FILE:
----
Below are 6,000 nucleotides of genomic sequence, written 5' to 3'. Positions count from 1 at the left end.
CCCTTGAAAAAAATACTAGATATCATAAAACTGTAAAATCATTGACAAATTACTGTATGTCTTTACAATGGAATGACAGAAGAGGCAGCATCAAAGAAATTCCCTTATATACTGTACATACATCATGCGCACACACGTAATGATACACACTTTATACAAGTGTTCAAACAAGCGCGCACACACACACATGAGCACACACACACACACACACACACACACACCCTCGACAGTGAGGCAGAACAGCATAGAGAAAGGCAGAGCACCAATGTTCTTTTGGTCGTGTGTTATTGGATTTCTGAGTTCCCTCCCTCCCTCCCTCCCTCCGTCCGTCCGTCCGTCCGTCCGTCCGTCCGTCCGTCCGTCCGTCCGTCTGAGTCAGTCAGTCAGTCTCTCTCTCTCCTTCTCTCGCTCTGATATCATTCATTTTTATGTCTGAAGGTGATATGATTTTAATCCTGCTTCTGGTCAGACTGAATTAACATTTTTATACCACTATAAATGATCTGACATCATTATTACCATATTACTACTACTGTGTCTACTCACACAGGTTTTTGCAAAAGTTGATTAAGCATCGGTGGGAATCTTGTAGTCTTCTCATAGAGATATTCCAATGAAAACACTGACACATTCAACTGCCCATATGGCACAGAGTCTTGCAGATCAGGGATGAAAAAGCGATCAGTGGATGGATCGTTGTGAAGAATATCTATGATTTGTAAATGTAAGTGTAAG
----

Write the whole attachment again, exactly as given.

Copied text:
Below are 6,000 nucleotides of genomic sequence, written 5' to 3'. Positions count from 1 at the left end.
CCCTTGAAAAAAATACTAGATATCATAAAACTGTAAAATCATTGACAAATTACTGTATGTCTTTACAATGGAATGACAGAAGAGGCAGCATCAAAGAAATTCCCTTATATACTGTACATACATCATGCGCACACACGTAATGATACACACTTTATACAAGTGTTCAAACAAGCGCGCACACACACACATGAGCACACACACACACACACACACACACACACCCTCGACAGTGAGGCAGAACAGCATAGAGAAAGGCAGAGCACCAATGTTCTTTTGGTCGTGTGTTATTGGATTTCTGAGTTCCCTCCCTCCCTCCCTCCCTCCGTCCGTCCGTCCGTCCGTCCGTCCGTCCGTCCGTCCGTCCGTCCGTCTGAGTCAGTCAGTCAGTCTCTCTCTCTCCTTCTCTCGCTCTGATATCATTCATTTTTATGTCTGAAGGTGATATGATTTTAATCCTGCTTCTGGTCAGACTGAATTAACATTTTTATACCACTATAAATGATCTGACATCATTATTACCATATTACTACTACTGTGTCTACTCACACAGGTTTTTGCAAAAGTTGATTAAGCATCGGTGGGAATCTTGTAGTCTTCTCATAGAGATATTCCAATGAAAACACTGACACATTCAACTGCCCATATGGCACAGAGTCTTGCAGATCAGGGATGAAAAAGCGATCAGTGGATGGATCGTTGTGAAGAATATCTATGATTTGTAAATGTAAGTGTAAG